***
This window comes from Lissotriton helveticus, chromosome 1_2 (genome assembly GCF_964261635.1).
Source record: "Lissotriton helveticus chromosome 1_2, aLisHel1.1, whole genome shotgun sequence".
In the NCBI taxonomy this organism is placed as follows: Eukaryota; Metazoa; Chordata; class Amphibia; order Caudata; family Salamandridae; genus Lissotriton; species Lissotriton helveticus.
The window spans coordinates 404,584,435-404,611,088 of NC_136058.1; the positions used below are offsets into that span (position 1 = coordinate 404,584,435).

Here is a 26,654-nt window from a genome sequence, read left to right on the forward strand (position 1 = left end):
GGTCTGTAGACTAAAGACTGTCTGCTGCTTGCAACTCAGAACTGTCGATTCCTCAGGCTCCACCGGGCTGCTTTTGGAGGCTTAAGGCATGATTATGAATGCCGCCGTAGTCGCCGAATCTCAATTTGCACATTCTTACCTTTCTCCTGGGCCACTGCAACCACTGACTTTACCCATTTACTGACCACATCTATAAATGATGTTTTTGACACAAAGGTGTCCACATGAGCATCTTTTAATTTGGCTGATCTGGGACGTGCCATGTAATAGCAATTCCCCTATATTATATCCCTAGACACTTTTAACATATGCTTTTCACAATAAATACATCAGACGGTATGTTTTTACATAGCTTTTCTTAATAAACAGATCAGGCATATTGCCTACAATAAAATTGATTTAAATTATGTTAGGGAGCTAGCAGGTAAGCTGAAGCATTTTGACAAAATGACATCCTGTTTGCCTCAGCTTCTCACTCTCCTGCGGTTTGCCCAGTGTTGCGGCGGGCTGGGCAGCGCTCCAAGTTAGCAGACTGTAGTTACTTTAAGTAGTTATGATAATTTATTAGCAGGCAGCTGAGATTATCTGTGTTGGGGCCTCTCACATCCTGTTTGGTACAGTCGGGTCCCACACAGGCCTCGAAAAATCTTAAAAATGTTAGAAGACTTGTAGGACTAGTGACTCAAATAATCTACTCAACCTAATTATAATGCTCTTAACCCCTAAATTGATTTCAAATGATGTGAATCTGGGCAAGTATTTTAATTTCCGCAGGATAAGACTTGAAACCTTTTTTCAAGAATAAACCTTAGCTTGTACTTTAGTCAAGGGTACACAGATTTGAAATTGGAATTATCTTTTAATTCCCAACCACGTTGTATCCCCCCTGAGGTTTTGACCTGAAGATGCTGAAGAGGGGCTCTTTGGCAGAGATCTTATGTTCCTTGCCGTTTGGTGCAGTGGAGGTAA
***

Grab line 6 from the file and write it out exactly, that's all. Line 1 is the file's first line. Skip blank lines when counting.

GGTCTGTAGACTAAAGACTGTCTGCTGCTTGCAACTCAGAACTGTCGATTCCTCAGGCTCCACCGGGCTGCTTTTGGAGGCTTAAGGCATGATTATGAATGCCGCCGTAGTCGCCGAATCTCAATTTGCACATTCTTACCTTTCTCCTGGGCCACTGCAACCACTGACTTTACCCATTTACTGACCACATCTATAAATGATGTTTTTGACACAAAGGTGTCCACATGAGCATCTTTTAATTTGGCTGATCTGGGACGTGCCATGTAATAGCAATTCCCCTATATTATATCCCTAGACACTTTTAACATATGCTTTTCACAATAAATACATCAGACGGTATGTTTTTACATAGCTTTTCTTAATAAACAGATCAGGCATATTGCCTACAATAAAATTGATTTAAATTATGTTAGGGAGCTAGCAGGTAAGCTGAAGCATTTTGACAAAATGACATCCTGTTTGCCTCAGCTTCTCACTCTCCTGCGGTTTGCCCAGTGTTGCGGCGGGCTGGGCAGCGCTCCAAGTTAGCAGACTGTAGTTACTTTAAGTAGTTATGATAATTTATTAGCAGGCAGCTGAGATTATCTGTGTTGGGGCCTCTCACATCCTGTTTGGTACAGTCGGGTCCCACACAGGCCTCGAAAAATCTTAAAAATGTTAGAAGACTTGTAGGACTAGTGACTCAAATAATCTACTCAACCTAATTATAATGCTCTTAACCCCTAAATTGATTTCAAATGATGTGAATCTGGGCAAGTATTTTAATTTCCGCAGGATAAGACTTGAAACCTTTTTTCAAGAATAAACCTTAGCTTGTACTTTAGTCAAGGGTACACAGATTTGAAATTGGAATTATCTTTTAATTCCCAACCACGTTGTATCCCCCCTGAGGTTTTGACCTGAAGATGCTGAAGAGGGGCTCTTTGGCAGAGATCTTATGTTCCTTGCCGTTTGGTGCAGTGGAGGTAA